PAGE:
Idle Warship Interview Extras

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Rapper Talib Kweli and singer Res discuss defying musical definitions, and the ten-year collaboration that culminated in Habits of the Heart

by Tony Ware

The extended interview with Idle Warship’s Talib Kweli and Res

Friends and collaborators since 2000, Talib Kweli and Res launched their Idle Warship project in 2009 as a vehicle to explore styles, topics and characters independent of any preconceived notions of what’s appropriate for a conscious MC and a neo-soul singer, respectively. Following several years of online drops, the duo has compiled Habits of the Heart, Idle Warship’s debut full-length. Featuring contributions from producers Farhot, Max Drummey, DJ Khalil, M-Phazes and Steve Mckie, as well as collaboration with artists and musicians including Jean Grae, Jay Knocka, Chester French, John Forte, Kay Cola, Michelle Williams, bassists Brady Watt and Brian Cockerham, keyboardist Masayuki Hirano, drummer Daru Jones and guitarist John Cave, the jazzy robofunk honors no one musical deity. Featuring fluid Res-heavy verses and an MC’s ear for air-pushing arrangements, Habits of the Heart balances bang and flow, and here the project’s partners discuss its assembly.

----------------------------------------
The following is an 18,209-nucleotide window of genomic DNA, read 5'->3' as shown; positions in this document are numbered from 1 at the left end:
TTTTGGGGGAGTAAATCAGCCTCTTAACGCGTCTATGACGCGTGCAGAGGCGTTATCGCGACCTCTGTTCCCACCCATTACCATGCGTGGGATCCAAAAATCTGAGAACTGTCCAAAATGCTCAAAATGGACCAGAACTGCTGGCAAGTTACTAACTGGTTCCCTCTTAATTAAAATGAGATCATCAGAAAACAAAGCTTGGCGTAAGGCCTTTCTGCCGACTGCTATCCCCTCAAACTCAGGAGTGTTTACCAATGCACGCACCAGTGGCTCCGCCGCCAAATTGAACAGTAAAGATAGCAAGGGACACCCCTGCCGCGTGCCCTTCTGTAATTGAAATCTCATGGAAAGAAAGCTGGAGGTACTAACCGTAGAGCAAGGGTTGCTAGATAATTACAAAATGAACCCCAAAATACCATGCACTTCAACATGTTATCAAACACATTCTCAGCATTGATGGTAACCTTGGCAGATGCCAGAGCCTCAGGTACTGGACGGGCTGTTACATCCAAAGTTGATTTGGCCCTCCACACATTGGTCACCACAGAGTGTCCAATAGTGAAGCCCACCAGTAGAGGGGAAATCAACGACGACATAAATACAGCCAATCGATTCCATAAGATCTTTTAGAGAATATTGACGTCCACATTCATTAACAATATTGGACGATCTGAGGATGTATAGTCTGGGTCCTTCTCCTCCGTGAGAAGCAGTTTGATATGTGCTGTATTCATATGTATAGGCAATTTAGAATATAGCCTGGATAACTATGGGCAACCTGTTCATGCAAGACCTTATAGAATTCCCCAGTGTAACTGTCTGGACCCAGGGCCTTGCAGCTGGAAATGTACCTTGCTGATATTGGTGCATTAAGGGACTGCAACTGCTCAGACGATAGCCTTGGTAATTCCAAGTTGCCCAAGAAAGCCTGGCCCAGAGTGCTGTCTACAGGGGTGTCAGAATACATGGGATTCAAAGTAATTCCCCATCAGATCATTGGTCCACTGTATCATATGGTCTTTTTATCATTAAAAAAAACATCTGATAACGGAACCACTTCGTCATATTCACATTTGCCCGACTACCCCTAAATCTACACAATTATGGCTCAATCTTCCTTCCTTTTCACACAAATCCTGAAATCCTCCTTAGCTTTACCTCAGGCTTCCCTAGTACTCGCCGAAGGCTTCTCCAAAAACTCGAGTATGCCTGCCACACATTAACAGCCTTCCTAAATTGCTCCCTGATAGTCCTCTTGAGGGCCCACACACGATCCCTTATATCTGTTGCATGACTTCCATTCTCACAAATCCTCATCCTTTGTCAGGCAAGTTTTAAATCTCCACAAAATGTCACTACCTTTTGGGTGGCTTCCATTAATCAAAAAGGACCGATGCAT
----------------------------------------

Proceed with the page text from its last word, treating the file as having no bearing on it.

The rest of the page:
How did you initially conceive the rules to define Idle Warship, and how to break the rules with the project?

Talib Kweli: [Me and Res] have been working on music together for a long time. We shared a manager early in our careers, and we ended up being around each other, at each other shows and in the studio together often. And I think we have sounds that really came to complement one another. So we got a to point four years ago where we were both frustrated with the industry and how hard it was for artists like ourselves who struggle to not be defined to come to terms with how people were starting to define us. So we started Idle Warship to wrestle our definitions back from public perceptions, and create our own definitions of how we saw ourselves as artists.

You’ve definitely said you do not consider the project to be hip-hop … so if you’re taking back the definition, what’s the best classification?